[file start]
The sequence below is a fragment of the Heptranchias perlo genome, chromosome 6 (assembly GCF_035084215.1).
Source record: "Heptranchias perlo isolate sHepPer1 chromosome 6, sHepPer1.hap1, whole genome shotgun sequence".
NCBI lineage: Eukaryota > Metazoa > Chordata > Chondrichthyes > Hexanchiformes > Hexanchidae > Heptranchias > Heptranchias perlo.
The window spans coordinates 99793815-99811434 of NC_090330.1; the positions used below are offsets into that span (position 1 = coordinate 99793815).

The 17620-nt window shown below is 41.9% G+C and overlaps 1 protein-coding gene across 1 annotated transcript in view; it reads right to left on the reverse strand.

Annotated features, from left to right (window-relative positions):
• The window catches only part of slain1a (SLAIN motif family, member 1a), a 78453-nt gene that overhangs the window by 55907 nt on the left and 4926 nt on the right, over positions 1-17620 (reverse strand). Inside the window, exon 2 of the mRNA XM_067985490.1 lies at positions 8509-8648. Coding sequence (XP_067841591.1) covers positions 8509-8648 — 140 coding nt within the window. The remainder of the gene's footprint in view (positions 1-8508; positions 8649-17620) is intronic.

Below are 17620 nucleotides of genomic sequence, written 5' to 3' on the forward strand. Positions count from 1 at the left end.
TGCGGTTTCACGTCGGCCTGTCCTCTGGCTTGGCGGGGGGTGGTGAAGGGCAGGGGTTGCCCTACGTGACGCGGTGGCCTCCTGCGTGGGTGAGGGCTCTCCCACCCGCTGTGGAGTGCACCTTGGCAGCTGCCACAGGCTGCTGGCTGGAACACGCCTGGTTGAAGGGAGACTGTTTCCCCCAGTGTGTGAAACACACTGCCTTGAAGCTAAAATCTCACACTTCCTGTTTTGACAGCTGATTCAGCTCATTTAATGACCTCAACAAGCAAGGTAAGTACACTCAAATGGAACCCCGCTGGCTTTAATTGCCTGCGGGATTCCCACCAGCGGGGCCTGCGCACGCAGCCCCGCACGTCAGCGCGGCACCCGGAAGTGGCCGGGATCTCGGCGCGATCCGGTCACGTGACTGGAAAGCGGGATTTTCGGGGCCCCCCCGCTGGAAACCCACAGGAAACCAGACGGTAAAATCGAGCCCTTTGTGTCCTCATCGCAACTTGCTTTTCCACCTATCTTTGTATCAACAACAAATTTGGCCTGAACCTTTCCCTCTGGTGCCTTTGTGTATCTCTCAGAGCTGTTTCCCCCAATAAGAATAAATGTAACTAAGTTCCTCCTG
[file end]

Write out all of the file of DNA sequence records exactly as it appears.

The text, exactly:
The sequence below is a fragment of the Heptranchias perlo genome, chromosome 6 (assembly GCF_035084215.1).
Source record: "Heptranchias perlo isolate sHepPer1 chromosome 6, sHepPer1.hap1, whole genome shotgun sequence".
NCBI lineage: Eukaryota > Metazoa > Chordata > Chondrichthyes > Hexanchiformes > Hexanchidae > Heptranchias > Heptranchias perlo.
The window spans coordinates 99793815-99811434 of NC_090330.1; the positions used below are offsets into that span (position 1 = coordinate 99793815).

The 17620-nt window shown below is 41.9% G+C and overlaps 1 protein-coding gene across 1 annotated transcript in view; it reads right to left on the reverse strand.

Annotated features, from left to right (window-relative positions):
• The window catches only part of slain1a (SLAIN motif family, member 1a), a 78453-nt gene that overhangs the window by 55907 nt on the left and 4926 nt on the right, over positions 1-17620 (reverse strand). Inside the window, exon 2 of the mRNA XM_067985490.1 lies at positions 8509-8648. Coding sequence (XP_067841591.1) covers positions 8509-8648 — 140 coding nt within the window. The remainder of the gene's footprint in view (positions 1-8508; positions 8649-17620) is intronic.

Below are 17620 nucleotides of genomic sequence, written 5' to 3' on the forward strand. Positions count from 1 at the left end.
TGCGGTTTCACGTCGGCCTGTCCTCTGGCTTGGCGGGGGGTGGTGAAGGGCAGGGGTTGCCCTACGTGACGCGGTGGCCTCCTGCGTGGGTGAGGGCTCTCCCACCCGCTGTGGAGTGCACCTTGGCAGCTGCCACAGGCTGCTGGCTGGAACACGCCTGGTTGAAGGGAGACTGTTTCCCCCAGTGTGTGAAACACACTGCCTTGAAGCTAAAATCTCACACTTCCTGTTTTGACAGCTGATTCAGCTCATTTAATGACCTCAACAAGCAAGGTAAGTACACTCAAATGGAACCCCGCTGGCTTTAATTGCCTGCGGGATTCCCACCAGCGGGGCCTGCGCACGCAGCCCCGCACGTCAGCGCGGCACCCGGAAGTGGCCGGGATCTCGGCGCGATCCGGTCACGTGACTGGAAAGCGGGATTTTCGGGGCCCCCCCGCTGGAAACCCACAGGAAACCAGACGGTAAAATCGAGCCCTTTGTGTCCTCATCGCAACTTGCTTTTCCACCTATCTTTGTATCAACAACAAATTTGGCCTGAACCTTTCCCTCTGGTGCCTTTGTGTATCTCTCAGAGCTGTTTCCCCCAATAAGAATAAATGTAACTAAGTTCCTCCTG